Certainly, it strikes us that there is some complacency with respect to extension within Westminster and the broader market. 

Political complacency

Many UK policymakers we meet continue to be surprisingly uninformed when it comes to their understanding of the Brexit process and politics in Brussels, and we continue to witness a disappointing naivete in some quarters from those who continue to assume that Europe needs the UK more than the UK needs the EU.

Meanwhile, revocation of Article 50 seems highly unlikely and would almost certainly trigger a general election. Indeed, an election is now a rising possibility, and although both the Conservative and Labour parties may be disinclined to go to the polls with both parties in disarray, it may yet be deemed necessary to break the deadlock and this is certainly something that would be more easily implemented than another referendum, at this particular juncture. 

All still to play for

Consequently, we find ourselves very much in the final countdown, with pretty much all of the possible Brexit possibilities very much still in play. A ‘no deal' leave on 29 March remains the least likely outcome - though we would currently ascribe similar 30% probabilities to either ‘no deal' or ‘no Brexit' as the eventual outcome by the end of next year.

Furthermore, we would also note that the current negotiations on an agreement, which is leading into a transition period in which nothing really changes, was actually meant to be one of the most straightforward pieces of the whole Brexit fiasco. Even if the UK leaves the EU with a deal, the truly hard work still lies ahead in the context of trying to negotiate a future trading relationship.

In looking at UK assets, we retain strong conviction that under pretty much every scenario Gilt yields are set to rise. 

Although a ‘no deal' outcome would create a flight to quality, we doubt Gilts would be a safe-haven for very long, with the pound likely plunging and the country in disarray.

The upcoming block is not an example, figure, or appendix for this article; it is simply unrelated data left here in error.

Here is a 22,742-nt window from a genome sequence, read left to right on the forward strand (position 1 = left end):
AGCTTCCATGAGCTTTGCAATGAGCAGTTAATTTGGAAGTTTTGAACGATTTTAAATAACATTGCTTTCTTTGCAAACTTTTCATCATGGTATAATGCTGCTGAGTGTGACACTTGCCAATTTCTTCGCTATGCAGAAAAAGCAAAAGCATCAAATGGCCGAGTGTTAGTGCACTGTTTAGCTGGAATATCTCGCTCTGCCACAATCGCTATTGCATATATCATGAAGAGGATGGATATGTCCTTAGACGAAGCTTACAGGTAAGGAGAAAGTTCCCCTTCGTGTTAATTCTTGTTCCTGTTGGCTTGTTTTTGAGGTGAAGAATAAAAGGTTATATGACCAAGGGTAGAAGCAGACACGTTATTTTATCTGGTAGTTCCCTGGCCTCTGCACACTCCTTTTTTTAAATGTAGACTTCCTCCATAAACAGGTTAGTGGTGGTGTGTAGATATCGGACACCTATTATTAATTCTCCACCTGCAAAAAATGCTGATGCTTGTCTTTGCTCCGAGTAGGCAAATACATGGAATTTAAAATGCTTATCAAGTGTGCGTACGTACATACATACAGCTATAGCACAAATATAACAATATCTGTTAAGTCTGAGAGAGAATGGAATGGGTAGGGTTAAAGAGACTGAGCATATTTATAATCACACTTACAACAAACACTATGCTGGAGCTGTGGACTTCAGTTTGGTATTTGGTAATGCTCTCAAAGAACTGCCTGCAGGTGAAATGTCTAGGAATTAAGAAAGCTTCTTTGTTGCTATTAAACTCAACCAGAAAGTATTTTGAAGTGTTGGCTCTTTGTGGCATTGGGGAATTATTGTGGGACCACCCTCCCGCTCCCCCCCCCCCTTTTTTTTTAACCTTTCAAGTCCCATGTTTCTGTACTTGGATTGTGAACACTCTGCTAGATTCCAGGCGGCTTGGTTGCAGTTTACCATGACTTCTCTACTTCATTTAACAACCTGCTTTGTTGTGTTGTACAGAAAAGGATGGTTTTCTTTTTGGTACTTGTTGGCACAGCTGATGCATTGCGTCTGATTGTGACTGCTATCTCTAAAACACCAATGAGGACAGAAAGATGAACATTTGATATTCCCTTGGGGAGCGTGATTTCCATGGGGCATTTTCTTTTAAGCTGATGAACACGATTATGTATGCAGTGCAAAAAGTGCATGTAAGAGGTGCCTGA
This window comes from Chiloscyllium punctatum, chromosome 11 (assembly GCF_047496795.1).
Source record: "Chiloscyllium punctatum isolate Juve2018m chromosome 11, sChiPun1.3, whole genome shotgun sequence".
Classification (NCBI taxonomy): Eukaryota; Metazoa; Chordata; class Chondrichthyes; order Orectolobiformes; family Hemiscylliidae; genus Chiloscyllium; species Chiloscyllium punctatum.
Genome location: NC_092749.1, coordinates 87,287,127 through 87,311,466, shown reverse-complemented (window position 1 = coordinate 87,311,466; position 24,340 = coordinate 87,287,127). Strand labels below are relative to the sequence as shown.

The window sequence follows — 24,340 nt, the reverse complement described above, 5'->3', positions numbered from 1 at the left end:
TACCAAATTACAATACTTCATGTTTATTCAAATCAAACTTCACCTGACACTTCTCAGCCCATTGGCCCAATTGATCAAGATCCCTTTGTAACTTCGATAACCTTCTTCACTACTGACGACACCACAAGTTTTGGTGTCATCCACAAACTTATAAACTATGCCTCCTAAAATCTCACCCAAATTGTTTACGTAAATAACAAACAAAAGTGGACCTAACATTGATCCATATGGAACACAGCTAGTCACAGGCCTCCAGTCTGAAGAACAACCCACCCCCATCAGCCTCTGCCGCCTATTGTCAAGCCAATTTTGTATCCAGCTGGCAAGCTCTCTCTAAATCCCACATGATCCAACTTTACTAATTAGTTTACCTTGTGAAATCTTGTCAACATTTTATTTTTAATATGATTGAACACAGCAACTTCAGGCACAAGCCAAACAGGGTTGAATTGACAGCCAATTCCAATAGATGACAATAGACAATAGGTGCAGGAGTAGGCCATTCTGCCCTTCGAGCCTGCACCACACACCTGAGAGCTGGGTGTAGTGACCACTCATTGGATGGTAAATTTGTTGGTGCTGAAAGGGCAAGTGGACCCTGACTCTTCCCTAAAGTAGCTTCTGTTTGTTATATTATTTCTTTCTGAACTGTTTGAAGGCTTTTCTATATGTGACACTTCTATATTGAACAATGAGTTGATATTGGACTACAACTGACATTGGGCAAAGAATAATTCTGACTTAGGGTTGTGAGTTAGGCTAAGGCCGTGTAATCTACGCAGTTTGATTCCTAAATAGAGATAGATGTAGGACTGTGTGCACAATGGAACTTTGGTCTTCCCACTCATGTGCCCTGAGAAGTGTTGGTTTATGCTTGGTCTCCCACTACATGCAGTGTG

Moreover, this outcome would trigger the need for massive fiscal easing. In fact, we think that fiscal policy is likely to be loosened in any Brexit scenario and were a general election to lead to a Labour government, the magnitude of moves could be very significant, with Gilts likely to reprice materially.  

The outlook for the pound is more complex. The strongest rally would come from Brexit being cancelled - but if the route to this is via an election, it is not clear that the pound could benefit much in the near term.

With the UK economy likely to underperform following Brexit, it may not gain materially even if an agreement is passed and so risks could remain asymmetrically on the downside should the ‘no deal' scenario come to pass.

Looking ahead

Brexit will be the focus of the EU leaders summit next week and this seems sure to deliver some volatility, as the Brexit clocks ticks down relentlessly as everyone waits for something, or someone, to give.

Away from the UK, most global investors will be more focused on the Fed meeting. It seems likely that Powell may deliver a dovish message and we see this continuing to support risk assets. 

However, we think it will be hard for Treasury yields to rally from current levels unless risk assets sell off, and with financial conditions continuing to ease, the prospect of the Fed cutting rates in a forecastable time horizon remains extremely remote. 

With the S&P hitting new highs for the year, we continue to view the combination of robust US growth, declining global downside risks and accommodative policy as sustaining and further supporting the rally in risk for now - even if there may be a temptation to book gains into the quarter end.

In this context, what is happening in the US is what is key to global markets. By way of contrast, what is occurring in the UK looks like a very localised side show. Current newsflow coming out of Westminster seems about as relevant and content rich as an average episode of the Kardashians. 

That said, if we are not yet at the beginning of the end of the Brexit process, at least we are nearing the end of the beginning. Things could go badly wrong, but at least it is always good to know that we can rely on our Queen, if it comes to that…